The Use of Model Cornerstone Assessments in Measuring Student Learning in Music Classrooms


Kelly A. Parkes, Virginia Tech

Frederick Burrack, Kansas State University


This proposal seeks to illustrate the collaborative work of universities and schools, and supports the aims of the School / University Partnerships ASPA. Our research investigates student musical achievement as a means to gauge teaching and learning with the new National Standards for Music Education. This research also involves aligned and purposeful professional development of classroom teachers. This work is of relevance to the SMTE members for two important reasons. Firstly, the new National Standards are being implemented in current P-12 schools in various ways and these are the settings in which our future music educators are immersed as they progress in their education. Secondly, the nature of involving teachers in professional development this research illustrates the need for informing new teachers of appropriate and available classroom assessments to measure music achievement. The MCAs provide models of assessments that can be used in music classrooms by teachers and pre-service teachers together.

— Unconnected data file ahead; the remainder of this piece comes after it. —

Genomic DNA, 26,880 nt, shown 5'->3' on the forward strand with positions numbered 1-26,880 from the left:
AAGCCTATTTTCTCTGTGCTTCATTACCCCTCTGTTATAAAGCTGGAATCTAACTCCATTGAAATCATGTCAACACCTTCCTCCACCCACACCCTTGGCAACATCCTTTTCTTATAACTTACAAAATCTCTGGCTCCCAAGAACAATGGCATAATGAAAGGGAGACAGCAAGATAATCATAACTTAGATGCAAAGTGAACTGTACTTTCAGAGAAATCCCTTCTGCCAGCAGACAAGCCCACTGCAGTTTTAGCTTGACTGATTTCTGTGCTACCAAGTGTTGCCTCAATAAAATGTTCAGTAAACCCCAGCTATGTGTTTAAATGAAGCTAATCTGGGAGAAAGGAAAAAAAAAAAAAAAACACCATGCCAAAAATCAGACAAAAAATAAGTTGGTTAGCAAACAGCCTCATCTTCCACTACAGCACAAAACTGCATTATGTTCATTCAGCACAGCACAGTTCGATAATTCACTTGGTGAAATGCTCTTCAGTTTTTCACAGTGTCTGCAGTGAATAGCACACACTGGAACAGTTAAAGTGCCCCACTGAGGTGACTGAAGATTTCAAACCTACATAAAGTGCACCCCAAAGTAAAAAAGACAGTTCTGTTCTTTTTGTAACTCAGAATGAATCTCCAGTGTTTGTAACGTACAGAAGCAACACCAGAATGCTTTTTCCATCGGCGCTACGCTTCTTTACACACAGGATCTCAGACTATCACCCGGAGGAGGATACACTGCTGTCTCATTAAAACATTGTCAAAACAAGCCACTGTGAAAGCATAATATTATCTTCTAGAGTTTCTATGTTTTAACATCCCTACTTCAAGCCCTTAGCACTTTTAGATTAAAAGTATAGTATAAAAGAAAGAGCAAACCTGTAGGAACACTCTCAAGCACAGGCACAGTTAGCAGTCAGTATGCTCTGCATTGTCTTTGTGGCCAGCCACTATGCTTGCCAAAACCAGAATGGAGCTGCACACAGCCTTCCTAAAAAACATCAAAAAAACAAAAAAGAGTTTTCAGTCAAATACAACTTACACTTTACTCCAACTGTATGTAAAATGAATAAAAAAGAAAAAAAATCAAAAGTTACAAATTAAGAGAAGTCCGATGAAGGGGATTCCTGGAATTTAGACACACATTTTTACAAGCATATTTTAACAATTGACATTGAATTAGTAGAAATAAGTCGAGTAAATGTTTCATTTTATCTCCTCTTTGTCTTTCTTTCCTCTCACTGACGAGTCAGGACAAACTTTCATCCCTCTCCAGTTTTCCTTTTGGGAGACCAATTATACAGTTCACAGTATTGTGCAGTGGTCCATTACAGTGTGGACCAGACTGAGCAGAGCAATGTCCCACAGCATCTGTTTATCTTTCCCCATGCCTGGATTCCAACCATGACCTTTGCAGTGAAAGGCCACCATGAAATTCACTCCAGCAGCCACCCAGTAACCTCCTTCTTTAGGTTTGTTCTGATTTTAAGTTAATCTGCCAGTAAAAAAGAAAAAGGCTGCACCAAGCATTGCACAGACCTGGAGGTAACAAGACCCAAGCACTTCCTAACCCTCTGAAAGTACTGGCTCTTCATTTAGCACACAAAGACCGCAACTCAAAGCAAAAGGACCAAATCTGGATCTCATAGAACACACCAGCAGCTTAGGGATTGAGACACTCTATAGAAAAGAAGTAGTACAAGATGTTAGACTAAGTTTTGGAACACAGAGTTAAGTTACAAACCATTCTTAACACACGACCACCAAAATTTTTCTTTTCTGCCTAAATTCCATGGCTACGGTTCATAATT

Following the publishing of the new National Standards for Music Education in June, 2014, a national pilot for Model Cornerstone Assessments (MCAs) was initiated during the 2014-2015 academic year. During the Fall 2014 MCAs for the Performing process in grades 2, 5, 8, and secondary ensembles were piloted in 128 schools in 43 states. As a result of feedback, revisions to the protocols, tasks, and measures were implemented. In the Spring 2015, MCAs for the Creating process were added for grades 2, 5, and 8, and assessments for the Responding process for 5th Grade were piloted in 86 schools across 33 states.


Student achievement data were collected from all students in all classes with a purposive selection of student work collected via an online mechanism. Student works were anonymously re-scored by other piloting teachers who had used the same MCA in their own classrooms. Data from various demographics and classroom settings were analyzed to determine internal consistencies. Inter-rater reliability analyses were also conducted to identify consistency of scoring within and between classrooms.


Pre and post surveys were used to collect qualitative data, used to identify face and content validity referring to the extent to which the MCAs represent all facets of the process components; face validity, referring to teacherís perceptions comparing student scores to observed student achievement; content validity, referring to the usefulness and applicability of the tasks in a music classroom. Teacher observations of student experience with the MCAs were also analyzed to provide suggestions for revision and improvement.


This session will provide findings from the first year of this pilot, revisions that will be implemented, plans for the 2015-2016 pilot, and future analysis processes to be administered once two years of data are collected.